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    Since time immemorial India has been known for its prowess in arts and crafts. In fact, skilled craftsmen were so prevalent that you could find different types of art and crafts across the landscape of the country from glass work in Uttar Pradesh to Thanjavar paintings in Tamil Nadu and fabric work in Gujarat to terracotta work in Assam.

    Even the British did their bit to boost the Indian handicrafts as such items became rage in the wealthy European countries and such things continue on till today. India today holds a profound share of handicraft exports globally which is giving a boost to the local village economy of these areas.

    Here are the top 5 centres of handicrafts in India today:

    Moradabad – Uttar Pradesh

    Moradabad town is approximately a three hour drive from New Delhi and boasts of a booming brass handicrafts economy. Brass is part of the city DNA to such an extent that Moradabad is called the ‘Brass Capital of India’. Majority of the city’s population is directly or indirectly involved in the business of brass hence giving it the name of ‘PitalNagri’ or Brass City. These highly acclaimed brass handicrafts are exported across the world and is considered of very high value.

    Kanchipuram – Tamil Nadu

    This city in the South Indian state of Tamil Nadu is famous for its staggering and exuberant silk production. This world famous silk from Kanchipuram also called Kanjivaram is celebrated across the world and is well known for among the rich and royalty of the west. Families across the city are involved in the business of silk, a skill that has been passed down from generations. Travellers to Kanchipuram not only get the chance to buy world class silk there but also witness the divine knowledge and history of silk evolution, its production and its export. Being one of the most expensive fabric in the world, the Kanchipuram silk is one of the most sought items because of its enigma and beauty.

    Image Credit - Flickr Image Credit - Flickr

    Dakshinachitra – Tamil Nadu

    Located just on the outskirts of Chennai, this burstling village is the epicentre of woollen industry in South India. A village well known for arts and crafts, it boasts of a grand museum which showcases the collection and handicraft skills of people from this region. Many tourists throng this place throughout the year to witness the museum exhibits and the craftsmen at work making things as unheard in Tamil Nadu as the Tibetan woollen item Pulu. Today, Dakshinchitra has become a booming centre of arts, crafts and the folklore of South India.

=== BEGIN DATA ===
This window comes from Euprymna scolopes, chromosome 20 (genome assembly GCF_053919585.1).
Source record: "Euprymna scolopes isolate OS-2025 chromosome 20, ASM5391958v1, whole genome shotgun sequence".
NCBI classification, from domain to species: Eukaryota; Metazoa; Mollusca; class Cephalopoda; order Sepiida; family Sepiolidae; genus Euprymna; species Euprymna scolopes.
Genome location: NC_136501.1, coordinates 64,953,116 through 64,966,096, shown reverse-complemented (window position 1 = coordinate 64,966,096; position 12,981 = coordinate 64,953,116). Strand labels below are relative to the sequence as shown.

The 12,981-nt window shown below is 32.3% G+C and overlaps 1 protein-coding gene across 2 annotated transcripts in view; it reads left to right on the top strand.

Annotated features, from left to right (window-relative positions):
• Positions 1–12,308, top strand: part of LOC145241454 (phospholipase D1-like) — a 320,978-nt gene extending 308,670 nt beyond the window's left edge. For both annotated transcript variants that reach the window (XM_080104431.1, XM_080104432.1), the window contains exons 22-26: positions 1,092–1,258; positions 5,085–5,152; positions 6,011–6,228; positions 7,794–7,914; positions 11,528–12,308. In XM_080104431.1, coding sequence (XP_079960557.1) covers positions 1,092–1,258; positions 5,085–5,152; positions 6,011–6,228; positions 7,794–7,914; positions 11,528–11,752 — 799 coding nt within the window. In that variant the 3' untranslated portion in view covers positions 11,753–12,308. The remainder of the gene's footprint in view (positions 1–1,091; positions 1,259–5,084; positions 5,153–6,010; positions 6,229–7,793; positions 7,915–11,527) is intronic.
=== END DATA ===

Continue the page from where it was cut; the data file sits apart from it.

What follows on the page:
Image Credit - wikimedia.org Image Credit - wikimedia.org

    Kutch – Gujarat

    Located in India’s most western state of Gujarat, the Kutch region shares the border with neighbour Pakistan. From ancient times this region has been the centre of civilizations and has a very rich history. It is this encapsulating history that makes the region truly mesmerizing and worth visiting. As a centre of art and craft, Kutch is famous for its mirror work, embroidery, art paintings, mud paintings, mud sculptures and the weaving industry. Infact the annual Rann festival in Kutch is famous across the globe and attracts attendance from the rich and famous. The biggest celebrities can be seen thronging the region during the festival giving the place a spot in the global culture circuit. Some of the other renowned arts of Kutch include Khareek, Suf, Wood Carvings, Sea Shell Toys, Paako and the famous mud wall paintings.

    Thanjavur – Tamil Nadu

    A one hour drive from Trichy in Tamil Nadu can lead you to Thanjavur. The city is an important centre of South Indian religion, art and architecture. The UNESCO World Heritage Sites of Great Living Chola Temples are also located in and aroundThanjavur, thus placing the city on the map of every globe trotter in the world. The city also has to its credit the codification of Carnatic Music and has played a major role in the development of Bharatnatyam, a classical dance form from South India. The world famous Thanjavur paintings also get their name from the city and date back to the 1600s. Not only this, the city is also famous for several other types of metal carvings, metal sculptures and designs. The designs are carved out from earth metals such as copper, brass and aluminium. The metal production and skill of the local populace/artists of the city is spellbinding. With such a wide aura of culture and handicrafts, Thanjavur witnesses a lot of Indian and global tourists visiting the city who take part in the frequently organized craft fairs around the city.


    The centres mentioned above are only a small peak from a huge mountain base, every town in India and every village across the country is a centre of art and craft in itself.

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